It’s not unusual for anxiety to strike at night. After all, when you’re trying to fall asleep, you don’t have the distractions that may have kept your focus off of certain worries. At night, you seem to have all the time in the world to explore your anxieties. Plus, the Anxiety and Depression Association of America notes that “stress and anxiety may cause sleeping problems or make existing problems worse.” It can be a vicious cycle. If you can’t doze off, try these sleep tricks that really work.
No, you can’t just “get over it”
As an anxiety sufferer, one of the most infuriating suggestions you can hear is that you ought to simply “get over” your illness. “Seeing a family member or friend experience an anxiety disorder is painful and knowing how best to respond is important,” Dr. Breur says. She suggests asking, “What can I do to help you right now?” or “Would it help if I just sat next to you or nearby now?” These are just a couple of ways to learn more about a person’s needs while demonstrating that you care. Dr. Breur says to refrain from saying things like “everyone experiences anxiety” and “stop worrying so much.” Here are some more things you should never say to people with anxiety.
Attacks can come out of the blue
Dr. Breur says that panic attacks fall under the anxiety disorder umbrella and involve a “sudden episode of intense fear that triggers severe physical reactions when there is no real danger or apparent cause.” The out-of-the-blue nature of these attacks can make it challenging, if not impossible, to predict when or how they will rear their heads. In a sense, that’s what makes suffering from this illness so difficult. It’s true, though, that there are some everyday habits that could trigger a panic attack.
Not everyone with anxiety gets treatment
The number of people getting regular treatment for their anxiety is shockingly low when you consider the fact that it’s the most common mental illness in the U.S. In reality, only about a third of sufferers get the anxiety treatment they so desperately need, according to the Anxiety and Depression Association of America. That means two-thirds of sufferers are living under the shadow of this illness alone. If you suspect you’re suffering from anxiety, you might consider seeing a therapist or medical professional. In the meantime, it can help to memorize these magic phrases for calming anxiety.
It’s not just a state of mind
Perhaps one of the greatest and most problematic misconceptions about an anxiety disorder is that it’s merely a state of mind. “Many people believe that having anxiety is no big deal,” says Dr. Breur. “They think it’s a normal, everyday type of worry that everyone experiences.” But people with anxiety know otherwise. “It’s not just a state of mind. It’s a mental health disorder that can esccalate over time if not treated.” To make matters worse, she says such escalation may lead to depression and substance abuse issues.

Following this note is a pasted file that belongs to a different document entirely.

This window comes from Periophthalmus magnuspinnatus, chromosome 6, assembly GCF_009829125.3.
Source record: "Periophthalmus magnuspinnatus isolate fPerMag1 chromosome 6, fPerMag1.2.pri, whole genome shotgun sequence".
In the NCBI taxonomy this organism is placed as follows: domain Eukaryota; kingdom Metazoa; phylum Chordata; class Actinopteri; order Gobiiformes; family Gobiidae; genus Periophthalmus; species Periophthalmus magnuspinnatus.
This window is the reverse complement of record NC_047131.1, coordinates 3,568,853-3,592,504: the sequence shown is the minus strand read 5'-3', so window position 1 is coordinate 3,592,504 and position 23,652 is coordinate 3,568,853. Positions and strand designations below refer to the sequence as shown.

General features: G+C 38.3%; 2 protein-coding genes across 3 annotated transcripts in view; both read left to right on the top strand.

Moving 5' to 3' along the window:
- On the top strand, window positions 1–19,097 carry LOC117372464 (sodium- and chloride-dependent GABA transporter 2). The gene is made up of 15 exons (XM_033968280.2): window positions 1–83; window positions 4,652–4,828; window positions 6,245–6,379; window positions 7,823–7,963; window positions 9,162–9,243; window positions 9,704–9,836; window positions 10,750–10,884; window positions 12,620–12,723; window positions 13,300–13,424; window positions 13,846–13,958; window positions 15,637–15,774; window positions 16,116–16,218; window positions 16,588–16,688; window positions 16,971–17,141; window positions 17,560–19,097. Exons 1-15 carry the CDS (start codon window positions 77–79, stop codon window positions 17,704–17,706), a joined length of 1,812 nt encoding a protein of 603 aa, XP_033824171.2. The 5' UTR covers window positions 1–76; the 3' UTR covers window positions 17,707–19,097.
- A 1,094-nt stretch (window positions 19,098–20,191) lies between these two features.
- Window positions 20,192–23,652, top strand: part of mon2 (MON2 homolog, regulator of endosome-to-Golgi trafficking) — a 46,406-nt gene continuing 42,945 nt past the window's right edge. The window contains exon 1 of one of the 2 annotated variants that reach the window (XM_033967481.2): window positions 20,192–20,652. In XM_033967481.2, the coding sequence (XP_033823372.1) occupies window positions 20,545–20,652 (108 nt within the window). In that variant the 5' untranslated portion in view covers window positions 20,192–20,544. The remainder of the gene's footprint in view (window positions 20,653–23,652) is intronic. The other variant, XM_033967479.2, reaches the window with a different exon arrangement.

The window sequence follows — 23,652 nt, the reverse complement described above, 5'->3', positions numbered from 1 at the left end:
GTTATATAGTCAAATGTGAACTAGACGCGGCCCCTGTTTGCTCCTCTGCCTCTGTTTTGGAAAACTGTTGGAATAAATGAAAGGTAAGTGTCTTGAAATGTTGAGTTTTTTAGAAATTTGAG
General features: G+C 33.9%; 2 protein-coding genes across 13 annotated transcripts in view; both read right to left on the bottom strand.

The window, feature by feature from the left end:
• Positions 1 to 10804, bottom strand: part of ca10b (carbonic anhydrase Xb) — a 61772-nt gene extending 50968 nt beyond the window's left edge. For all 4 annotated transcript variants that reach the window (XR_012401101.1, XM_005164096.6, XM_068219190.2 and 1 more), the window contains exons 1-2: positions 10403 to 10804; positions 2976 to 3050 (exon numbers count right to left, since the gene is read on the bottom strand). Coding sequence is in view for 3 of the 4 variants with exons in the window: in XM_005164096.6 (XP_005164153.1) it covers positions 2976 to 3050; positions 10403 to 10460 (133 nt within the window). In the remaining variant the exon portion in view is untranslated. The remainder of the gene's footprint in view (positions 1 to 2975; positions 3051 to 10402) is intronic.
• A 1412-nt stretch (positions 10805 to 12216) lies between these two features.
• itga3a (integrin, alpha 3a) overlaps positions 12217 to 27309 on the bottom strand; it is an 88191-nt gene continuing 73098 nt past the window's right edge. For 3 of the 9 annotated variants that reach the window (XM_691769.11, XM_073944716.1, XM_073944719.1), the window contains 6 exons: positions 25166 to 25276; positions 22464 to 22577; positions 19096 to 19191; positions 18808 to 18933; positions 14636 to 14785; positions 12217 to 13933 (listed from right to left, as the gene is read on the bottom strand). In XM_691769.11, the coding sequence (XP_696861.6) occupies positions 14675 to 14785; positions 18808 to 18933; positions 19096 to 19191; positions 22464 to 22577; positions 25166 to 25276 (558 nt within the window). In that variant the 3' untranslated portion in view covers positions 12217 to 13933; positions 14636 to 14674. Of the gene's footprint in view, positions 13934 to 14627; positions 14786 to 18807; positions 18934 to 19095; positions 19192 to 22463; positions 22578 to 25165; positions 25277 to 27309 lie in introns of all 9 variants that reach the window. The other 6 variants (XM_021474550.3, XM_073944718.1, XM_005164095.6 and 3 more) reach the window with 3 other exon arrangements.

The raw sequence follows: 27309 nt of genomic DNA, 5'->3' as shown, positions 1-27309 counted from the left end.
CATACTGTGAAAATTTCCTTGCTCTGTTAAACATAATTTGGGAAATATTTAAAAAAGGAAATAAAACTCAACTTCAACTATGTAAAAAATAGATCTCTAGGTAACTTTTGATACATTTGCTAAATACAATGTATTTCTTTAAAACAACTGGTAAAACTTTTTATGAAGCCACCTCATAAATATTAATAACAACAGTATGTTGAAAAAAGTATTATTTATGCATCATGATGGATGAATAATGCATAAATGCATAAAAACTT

There are ways of managing it
There are a few effective ways to manage anxiety. Each individual needs a different level of care, and your doctor will be able to help you determine the best course of action. According to the Anxiety and Depression Association of America, therapy, medication, and complementary and alternative treatment have been effective treatment options. Talk therapy, exercise, good sleep hygiene, a low-carb and high-protein diet along with stress management are also at the forefront of treatment for generalized anxiety disorder. In the meantime, try using these phrases that can calm your anxiety and help you regain control.
Sometimes, it’s the stigma that hurts the most
The stigma of struggling with mental health issues is often what hurts and hinders the recovery process the most. There are many people with anxiety who genuinely feel powerless over their illness since they don’t want to actually admit they’re a sufferer. In fact, an American Psychiatric Association poll released in 2018 found that most people surveyed “wouldn’t vote for a candidate for elected office who has been diagnosed with a mental illness, even if the candidate had been treated for it.” The answer is education; get started with the 9 things everyone should know about coping with anxiety, according to crisis counselors.
- Anxiety and Depression Association of America: "Facts and Statistics"
- Anxiety and Depression Association of America: "Sleep Disorders"
- Mayo Clinic: "Depression and anxiety: Can I have both?"
- American Psychiatric Association: "APA Public Opinion Poll – Annual Meeting 2018"
- Julia Breur, PhD, LMFT, psychotherapist in Boca Raton, FL